New word department. . . Actually two new words:
“Retronym” is a word coined by Frank Mankiewicz, George McGovern’s campaign director, to delineate previously unnecessary distinctions. Examples include “acoustic guitar,” “analog watch,” “natural turf,” “two-parent family,” and “offline publication.” Bob Woodward’s new book, Bush at War, introduces a new Washington retronym: “kinetic” warfare. . . .
In common usage, “kinetic” is an adjective used to describe motion, but the Washington meaning derives from its secondary definition, “active, as opposed to latent.” Dropping bombs and shooting bullets—you know, killing people—is kinetic. But the 21st-century military is exploring less violent and more high-tech means of warfare, such as messing electronically with the enemy’s communications equipment or wiping out its bank accounts. These are “non-kinetic.”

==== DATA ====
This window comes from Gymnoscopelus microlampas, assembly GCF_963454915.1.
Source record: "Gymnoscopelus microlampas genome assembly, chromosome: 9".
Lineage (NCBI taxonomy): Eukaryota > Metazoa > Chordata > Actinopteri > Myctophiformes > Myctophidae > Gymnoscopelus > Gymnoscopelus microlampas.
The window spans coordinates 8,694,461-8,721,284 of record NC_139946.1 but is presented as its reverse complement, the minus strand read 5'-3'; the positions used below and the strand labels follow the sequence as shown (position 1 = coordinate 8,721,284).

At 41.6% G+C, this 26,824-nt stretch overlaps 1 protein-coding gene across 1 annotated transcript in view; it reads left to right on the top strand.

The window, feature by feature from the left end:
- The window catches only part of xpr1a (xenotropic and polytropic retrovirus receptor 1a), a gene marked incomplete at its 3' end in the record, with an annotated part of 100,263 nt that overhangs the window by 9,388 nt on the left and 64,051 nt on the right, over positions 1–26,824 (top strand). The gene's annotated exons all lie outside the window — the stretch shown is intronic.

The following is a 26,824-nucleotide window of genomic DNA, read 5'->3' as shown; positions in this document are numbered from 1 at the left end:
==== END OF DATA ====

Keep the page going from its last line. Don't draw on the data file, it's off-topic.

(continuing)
Can you think of any other retronyms? (There used to be no need for “two-parent family,” since what other kind of family was there? Now we need a term for the distinction of a family having two parents. Now that we have “gay marriage,” I suppose we’ll need a retronym for “straight marriage.”)
Can you think of any other uses of “kinetic” (involving action) and “non-kinetic” (not involving action) for a retronym other than for warfare? Say, for a program in its planning stage being “non-kinetic” and when it is implemented being “kinetic.”